Making the transition from life as a college student to working a full-time job is sometimes difficult in the early months. This particularly applies to those who go straight to college from secondary school. Not everyone follows this route, of course, so have a considerably different experience. One example is Raymond O’Shea, a Graduate Controls Systems Engineer at SL Controls.
Doing an apprenticeship was the path he chose when he finished school. Growing up, Raymond always liked the practical aspects of school work, so it was a natural decision to do something practical when he left.
“When I came out of school I applied for college and apprenticeships, and I did get a place in college,” said Raymond. “I chose to go for the apprenticeship because it was hands-on, and it made more sense to me to get paid while I was learning!”
Raymond began his electrician’s apprenticeship in 2008 with Kirby Group Engineering Ltd. This took him all around Ireland as well as to the UK and France. The sites he worked on included pharmaceutical manufacturing facilities, universities, incinerators, and more.
Introduction to Automation
As part of Raymond’s apprenticeship, he did three-month spells in college. It was during these periods of study that he got his first real taste of PLCs and automation. This sparked an interest in the technology and its potential, and a revised pathway for Raymond’s future career started to form.
He said: “After I finished the apprenticeship I could have applied to Kirby or another employer for a job, but I decided instead to learn more about PLCs and automation. I applied and got into a course at Limerick Institute of Technology (LIT). As I had done the apprenticeship, I was able to skip the first year of the course to go straight into the second year.”
Before that, though, Raymond wanted to travel, so he deferred his college place for a year and headed off to Asia, Australia, and New Zealand. It was mostly a leisure trip, but he did spend some time working as an electrician to help fund his travels.
On his return to Ireland in 2014 he started the three-year course, graduating in 2017 with a first-class honours degree.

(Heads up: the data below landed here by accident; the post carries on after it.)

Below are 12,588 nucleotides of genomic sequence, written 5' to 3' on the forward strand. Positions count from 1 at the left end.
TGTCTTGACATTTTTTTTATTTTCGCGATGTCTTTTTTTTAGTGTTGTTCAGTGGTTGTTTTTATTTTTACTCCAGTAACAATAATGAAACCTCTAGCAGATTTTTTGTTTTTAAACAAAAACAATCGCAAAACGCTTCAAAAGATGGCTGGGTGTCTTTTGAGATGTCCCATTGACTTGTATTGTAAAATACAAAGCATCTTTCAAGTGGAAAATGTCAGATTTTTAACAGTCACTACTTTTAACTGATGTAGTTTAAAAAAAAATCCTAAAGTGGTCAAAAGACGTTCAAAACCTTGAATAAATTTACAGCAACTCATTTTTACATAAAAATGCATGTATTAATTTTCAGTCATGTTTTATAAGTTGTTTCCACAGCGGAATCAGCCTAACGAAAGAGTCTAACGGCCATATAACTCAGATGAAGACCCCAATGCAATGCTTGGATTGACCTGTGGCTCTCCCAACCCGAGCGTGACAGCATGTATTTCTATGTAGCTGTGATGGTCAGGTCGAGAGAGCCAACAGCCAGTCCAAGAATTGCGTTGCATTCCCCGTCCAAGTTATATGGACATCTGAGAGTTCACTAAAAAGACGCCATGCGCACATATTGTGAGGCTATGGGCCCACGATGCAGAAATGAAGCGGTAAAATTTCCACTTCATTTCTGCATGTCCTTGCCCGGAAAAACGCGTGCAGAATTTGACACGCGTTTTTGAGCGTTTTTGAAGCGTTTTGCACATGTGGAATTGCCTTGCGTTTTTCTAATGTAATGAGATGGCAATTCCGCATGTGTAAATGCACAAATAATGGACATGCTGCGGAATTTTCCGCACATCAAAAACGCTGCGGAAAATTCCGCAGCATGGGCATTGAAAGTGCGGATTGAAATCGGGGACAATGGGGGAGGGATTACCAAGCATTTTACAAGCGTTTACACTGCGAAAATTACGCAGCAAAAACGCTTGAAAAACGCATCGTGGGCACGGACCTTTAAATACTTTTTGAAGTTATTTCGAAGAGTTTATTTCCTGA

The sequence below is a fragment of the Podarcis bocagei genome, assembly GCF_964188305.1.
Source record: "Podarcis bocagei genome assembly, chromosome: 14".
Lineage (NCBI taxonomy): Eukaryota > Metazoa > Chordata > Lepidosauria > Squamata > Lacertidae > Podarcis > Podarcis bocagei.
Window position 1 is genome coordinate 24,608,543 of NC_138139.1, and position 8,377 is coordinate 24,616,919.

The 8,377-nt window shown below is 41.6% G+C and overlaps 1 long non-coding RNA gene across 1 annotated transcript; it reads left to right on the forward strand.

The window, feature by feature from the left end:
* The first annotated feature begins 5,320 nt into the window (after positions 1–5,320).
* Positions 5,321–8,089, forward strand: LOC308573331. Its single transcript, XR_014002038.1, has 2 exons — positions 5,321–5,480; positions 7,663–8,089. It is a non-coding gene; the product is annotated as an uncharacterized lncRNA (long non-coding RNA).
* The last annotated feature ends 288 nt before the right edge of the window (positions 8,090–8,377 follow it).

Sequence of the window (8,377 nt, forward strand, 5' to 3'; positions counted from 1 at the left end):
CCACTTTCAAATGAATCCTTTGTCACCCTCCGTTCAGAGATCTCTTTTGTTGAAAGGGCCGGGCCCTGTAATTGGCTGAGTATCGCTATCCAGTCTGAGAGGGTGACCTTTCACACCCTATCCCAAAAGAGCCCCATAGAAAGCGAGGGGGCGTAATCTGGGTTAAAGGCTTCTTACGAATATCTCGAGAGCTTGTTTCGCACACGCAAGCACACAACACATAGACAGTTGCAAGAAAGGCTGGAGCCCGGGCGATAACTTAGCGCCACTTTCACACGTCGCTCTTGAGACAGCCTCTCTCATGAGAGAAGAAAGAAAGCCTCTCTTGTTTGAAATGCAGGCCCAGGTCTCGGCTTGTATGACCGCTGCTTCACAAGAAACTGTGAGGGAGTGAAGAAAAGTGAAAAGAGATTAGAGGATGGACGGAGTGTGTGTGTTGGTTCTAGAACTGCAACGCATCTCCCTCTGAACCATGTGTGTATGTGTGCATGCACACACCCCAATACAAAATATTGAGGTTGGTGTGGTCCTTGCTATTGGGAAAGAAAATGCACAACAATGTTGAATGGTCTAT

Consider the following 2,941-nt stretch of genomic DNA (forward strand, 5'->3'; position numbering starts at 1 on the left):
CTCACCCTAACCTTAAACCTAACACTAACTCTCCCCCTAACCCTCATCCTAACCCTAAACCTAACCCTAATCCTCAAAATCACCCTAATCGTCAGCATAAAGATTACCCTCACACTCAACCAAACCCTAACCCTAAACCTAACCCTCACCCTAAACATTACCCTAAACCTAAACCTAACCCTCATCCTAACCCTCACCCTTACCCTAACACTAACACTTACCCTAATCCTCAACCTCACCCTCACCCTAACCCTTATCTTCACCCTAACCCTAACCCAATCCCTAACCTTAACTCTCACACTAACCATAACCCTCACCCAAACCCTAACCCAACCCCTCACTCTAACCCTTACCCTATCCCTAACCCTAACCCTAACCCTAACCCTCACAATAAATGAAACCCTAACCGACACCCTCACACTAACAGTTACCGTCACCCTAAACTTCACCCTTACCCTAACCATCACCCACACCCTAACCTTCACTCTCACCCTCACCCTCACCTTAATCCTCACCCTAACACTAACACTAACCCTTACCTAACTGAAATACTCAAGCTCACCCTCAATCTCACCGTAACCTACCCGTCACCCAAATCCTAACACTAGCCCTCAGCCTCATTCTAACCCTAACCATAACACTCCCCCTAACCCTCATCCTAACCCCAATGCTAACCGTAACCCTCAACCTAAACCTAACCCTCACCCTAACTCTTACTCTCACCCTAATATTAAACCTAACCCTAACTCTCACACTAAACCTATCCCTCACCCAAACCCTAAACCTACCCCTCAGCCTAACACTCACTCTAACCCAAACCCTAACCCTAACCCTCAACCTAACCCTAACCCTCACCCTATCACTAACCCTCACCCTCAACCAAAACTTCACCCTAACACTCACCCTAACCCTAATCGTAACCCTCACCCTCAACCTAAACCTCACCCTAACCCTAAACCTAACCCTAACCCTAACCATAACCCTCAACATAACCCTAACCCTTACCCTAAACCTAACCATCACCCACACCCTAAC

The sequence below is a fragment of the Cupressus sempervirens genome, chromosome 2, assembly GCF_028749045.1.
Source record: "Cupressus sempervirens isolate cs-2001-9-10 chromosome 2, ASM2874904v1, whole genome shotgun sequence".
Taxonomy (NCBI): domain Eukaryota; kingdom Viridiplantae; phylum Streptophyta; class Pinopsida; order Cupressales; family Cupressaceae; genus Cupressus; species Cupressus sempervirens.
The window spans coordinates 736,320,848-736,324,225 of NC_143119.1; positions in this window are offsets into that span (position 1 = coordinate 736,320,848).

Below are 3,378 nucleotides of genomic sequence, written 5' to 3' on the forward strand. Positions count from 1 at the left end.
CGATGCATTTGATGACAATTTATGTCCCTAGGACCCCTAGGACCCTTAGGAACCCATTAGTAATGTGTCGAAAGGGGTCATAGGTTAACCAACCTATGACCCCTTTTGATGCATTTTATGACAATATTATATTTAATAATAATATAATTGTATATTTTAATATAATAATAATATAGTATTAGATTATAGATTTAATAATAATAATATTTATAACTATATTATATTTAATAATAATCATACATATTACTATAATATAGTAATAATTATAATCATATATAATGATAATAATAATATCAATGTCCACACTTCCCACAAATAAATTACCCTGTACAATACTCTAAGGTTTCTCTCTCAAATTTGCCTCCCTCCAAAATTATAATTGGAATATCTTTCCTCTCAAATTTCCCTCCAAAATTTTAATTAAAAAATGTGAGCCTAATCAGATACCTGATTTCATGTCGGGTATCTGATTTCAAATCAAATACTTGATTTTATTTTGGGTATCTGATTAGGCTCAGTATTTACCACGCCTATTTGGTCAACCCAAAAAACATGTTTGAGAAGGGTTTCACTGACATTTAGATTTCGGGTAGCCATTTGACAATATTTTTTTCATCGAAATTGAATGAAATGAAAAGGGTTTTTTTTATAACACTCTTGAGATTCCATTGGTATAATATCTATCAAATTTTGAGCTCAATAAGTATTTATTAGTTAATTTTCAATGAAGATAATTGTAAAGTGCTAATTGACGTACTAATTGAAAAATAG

Raymond’s time at LIT wasn’t just spent studying, however – he also worked part-time with companies in Limerick providing controls and automation support. This included working with one of SL Controls largest clients.
This work experience in addition to the rest of his track record helped Raymond secure a graduate position with SL Controls. He started working for the company as soon as he left college.
“My experience of the commercial world before starting with SL Controls, and the apprenticeship, has helped me massively,” said Raymond. “I now work on various projects, including with the large client I used to work part-time for directly.
“The work involves using a variety of technologies and I am quickly improving my skillset and gaining experience.
“My goal is to now get more involved in project work as well as working directly with clients to get even more experience, and so I can work more independently.”
What about the hands-on work of an electrician? Does Raymond ever miss that?
“I do sometimes miss the wiring aspect and more hands-on parts of an electrician’s job. As automation engineers, we don’t touch electrics.
“But then I think of the cold winters and the biting rain and, no, I don’t want to be up scaffolding on a building site in bad weather. So, there are parts I miss but there is a lot I don’t miss either.
“The new technologies I work with now are one of the things that really interests me and keeps my attention. Those technologies are part of why I became an automation engineer, and I plan to continue upskilling all the time.”
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